04/08/2015 - 06:39

Morning Headlines

04/08/2015 - 06:39

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Morning Headlines

Gorgon faces delay as workers mull strike

The Australian Manufacturing Workers’ Union says it is likely highly paid workers will walk off the job at Chevron’s $US54 billion ($73.9 billion) Gorgon LNG project in its push to gain the industry’s most attractive work rosters. The Fin

Fortescue behind move to oust native title leaders

Senior executives at Fortescue Metals Group covertly arranged and funded a native title meeting that was aimed at removing the leaders of a Pilbara Aboriginal group who have long opposed the company’s mining activities. The Aus

Push for penalty pay overhaul

A two-tier workplace relations system that safeguards penalty pay rates for nurses, paramedics and other frontline occupations, but moves retail and hospitality workers to more flexible working arrangements, has been proposed by a Productivity Commission report under government review. The Aus

Biggest council sends two-thirds of recyclables to landfill

Perth’s biggest local authority sent two-thirds of recyclable household rubbish to landfill for more than 18 months after the closure of its ageing waste processing plant. The West

Ten deal could give News Corp huge sports power

Foxtel’s purchase of 15 per cent of the Ten Network could give Rupert Murdoch’s global media conglomerate News Corporation too much power over Australian sport, opponents of the deal say. The Fin

Dick Smith’s big bet on home appliances

Dick Smith is aiming to snare more than 10 per cent of the $1.7 billion small appliances market ahead of a wave of new products that consumers will control through their mobile phones and computers. The Fin

Northern Star ready to dazzle

It is judgment day for one of the biggest exploration campaigns in recent times — Northern Star’s $50 million blitzkrieg at its five gold projects in Western Australia. The Aus

Slump no threat to nickel deal

The proponents of a $3 billion nickel merger say the deal has not been jeopardised by a price collapse to below $US5 a pound, even as other WA nickel producers start yet another round of lay-offs. The West

 

 

The Australian Financial Review

Page 1: The Abbott government is on a collision course with big business by pushing ahead with the introduction of an effects test that would limit the market power of retail giants and help smaller businesses.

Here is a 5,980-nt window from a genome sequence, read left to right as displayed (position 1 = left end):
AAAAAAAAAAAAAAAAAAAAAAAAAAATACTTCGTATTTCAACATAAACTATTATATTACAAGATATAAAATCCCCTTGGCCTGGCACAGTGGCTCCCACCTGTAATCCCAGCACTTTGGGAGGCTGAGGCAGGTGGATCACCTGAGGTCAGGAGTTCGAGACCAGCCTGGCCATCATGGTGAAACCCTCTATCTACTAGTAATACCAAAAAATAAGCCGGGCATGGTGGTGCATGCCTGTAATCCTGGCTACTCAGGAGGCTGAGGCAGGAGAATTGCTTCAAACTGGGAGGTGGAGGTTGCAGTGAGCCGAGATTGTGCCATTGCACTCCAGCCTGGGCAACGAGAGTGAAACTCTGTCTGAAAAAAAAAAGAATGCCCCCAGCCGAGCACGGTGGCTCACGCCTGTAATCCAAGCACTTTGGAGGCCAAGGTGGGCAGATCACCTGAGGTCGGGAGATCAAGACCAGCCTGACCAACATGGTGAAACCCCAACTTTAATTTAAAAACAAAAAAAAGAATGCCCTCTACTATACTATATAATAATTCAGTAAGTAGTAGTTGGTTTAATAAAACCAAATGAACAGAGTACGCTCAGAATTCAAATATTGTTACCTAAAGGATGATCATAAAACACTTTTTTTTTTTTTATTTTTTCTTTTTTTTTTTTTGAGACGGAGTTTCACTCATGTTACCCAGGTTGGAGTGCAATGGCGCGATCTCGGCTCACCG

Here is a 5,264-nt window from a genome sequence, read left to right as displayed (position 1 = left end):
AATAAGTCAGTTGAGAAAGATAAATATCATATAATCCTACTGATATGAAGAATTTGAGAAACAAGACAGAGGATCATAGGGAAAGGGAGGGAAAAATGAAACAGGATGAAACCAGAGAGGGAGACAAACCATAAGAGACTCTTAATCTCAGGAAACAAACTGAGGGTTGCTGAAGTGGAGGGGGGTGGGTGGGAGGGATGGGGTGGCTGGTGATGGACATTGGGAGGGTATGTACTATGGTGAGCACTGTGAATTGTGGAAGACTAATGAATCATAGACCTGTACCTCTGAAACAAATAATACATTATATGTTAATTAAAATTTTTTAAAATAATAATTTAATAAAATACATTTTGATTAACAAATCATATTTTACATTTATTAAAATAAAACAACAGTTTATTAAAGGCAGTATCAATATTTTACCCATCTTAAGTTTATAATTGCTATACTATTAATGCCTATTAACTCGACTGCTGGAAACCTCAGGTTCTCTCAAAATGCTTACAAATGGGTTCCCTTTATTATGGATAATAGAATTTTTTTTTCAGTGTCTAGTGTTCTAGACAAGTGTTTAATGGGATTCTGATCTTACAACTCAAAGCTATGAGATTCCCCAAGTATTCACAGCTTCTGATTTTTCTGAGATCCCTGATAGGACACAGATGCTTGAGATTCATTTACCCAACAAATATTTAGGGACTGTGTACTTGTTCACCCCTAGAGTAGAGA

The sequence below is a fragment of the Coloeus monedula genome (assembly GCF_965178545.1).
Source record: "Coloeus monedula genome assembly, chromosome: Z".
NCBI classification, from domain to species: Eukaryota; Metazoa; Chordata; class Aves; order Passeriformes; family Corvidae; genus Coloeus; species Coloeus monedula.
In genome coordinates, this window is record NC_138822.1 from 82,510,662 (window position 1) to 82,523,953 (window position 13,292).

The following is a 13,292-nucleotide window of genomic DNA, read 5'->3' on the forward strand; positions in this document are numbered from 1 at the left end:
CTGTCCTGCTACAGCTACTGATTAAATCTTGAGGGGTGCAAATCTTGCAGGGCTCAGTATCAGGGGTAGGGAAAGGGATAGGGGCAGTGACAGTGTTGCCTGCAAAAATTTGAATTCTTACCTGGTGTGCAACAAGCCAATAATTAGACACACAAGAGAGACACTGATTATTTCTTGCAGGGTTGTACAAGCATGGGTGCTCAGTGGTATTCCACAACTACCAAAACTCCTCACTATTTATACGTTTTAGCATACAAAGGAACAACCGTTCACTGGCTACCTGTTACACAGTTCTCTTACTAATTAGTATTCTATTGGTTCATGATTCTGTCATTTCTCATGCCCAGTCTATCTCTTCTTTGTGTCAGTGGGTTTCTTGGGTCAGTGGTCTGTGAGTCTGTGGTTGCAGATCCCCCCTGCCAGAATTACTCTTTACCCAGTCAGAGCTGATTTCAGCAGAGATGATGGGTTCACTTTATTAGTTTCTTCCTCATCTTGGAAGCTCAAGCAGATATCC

Page 3: Unions should consider cutting fees and charging workers different rates under a business model proposed by former ACTU secretary Bill Kelty to arrest declining union membership.

Foxtel’s purchase of 15 per cent of the Ten Network could give Rupert Murdoch’s global media conglomerate News Corporation too much power over Australian sport, opponents of the deal say.

Page 4: Liberal MPs fuming over the fallout from of Prime Minister Tony Abbott’s ‘‘captain’s pick’’ of Bronwyn Bishop for Speaker are warning him to stay away from the process to select a replacement.

Page 5: The Business Council of Australia has stepped up the push to put in place Australia’s trade agreement with China after the stalemate at the Pacific Rim trade talks.

Page 6: Peak bodies representing retail and industry super funds, actuaries and the Grattan Institute have backed a call to limit retirement balances to no more than $2.5 million.

Page 9: Airbnb, Uber and other sharing economy enterprises are changing the face of business travel, forcing companies to examine whether they can adapt their policies to accommodate the demands of the next generation of corporate travellers.

Page 13: Dick Smith is aiming to snare more than 10 per cent of the $1.7 billion small appliances market ahead of a wave of new products that consumers will control through their mobile phones and computers.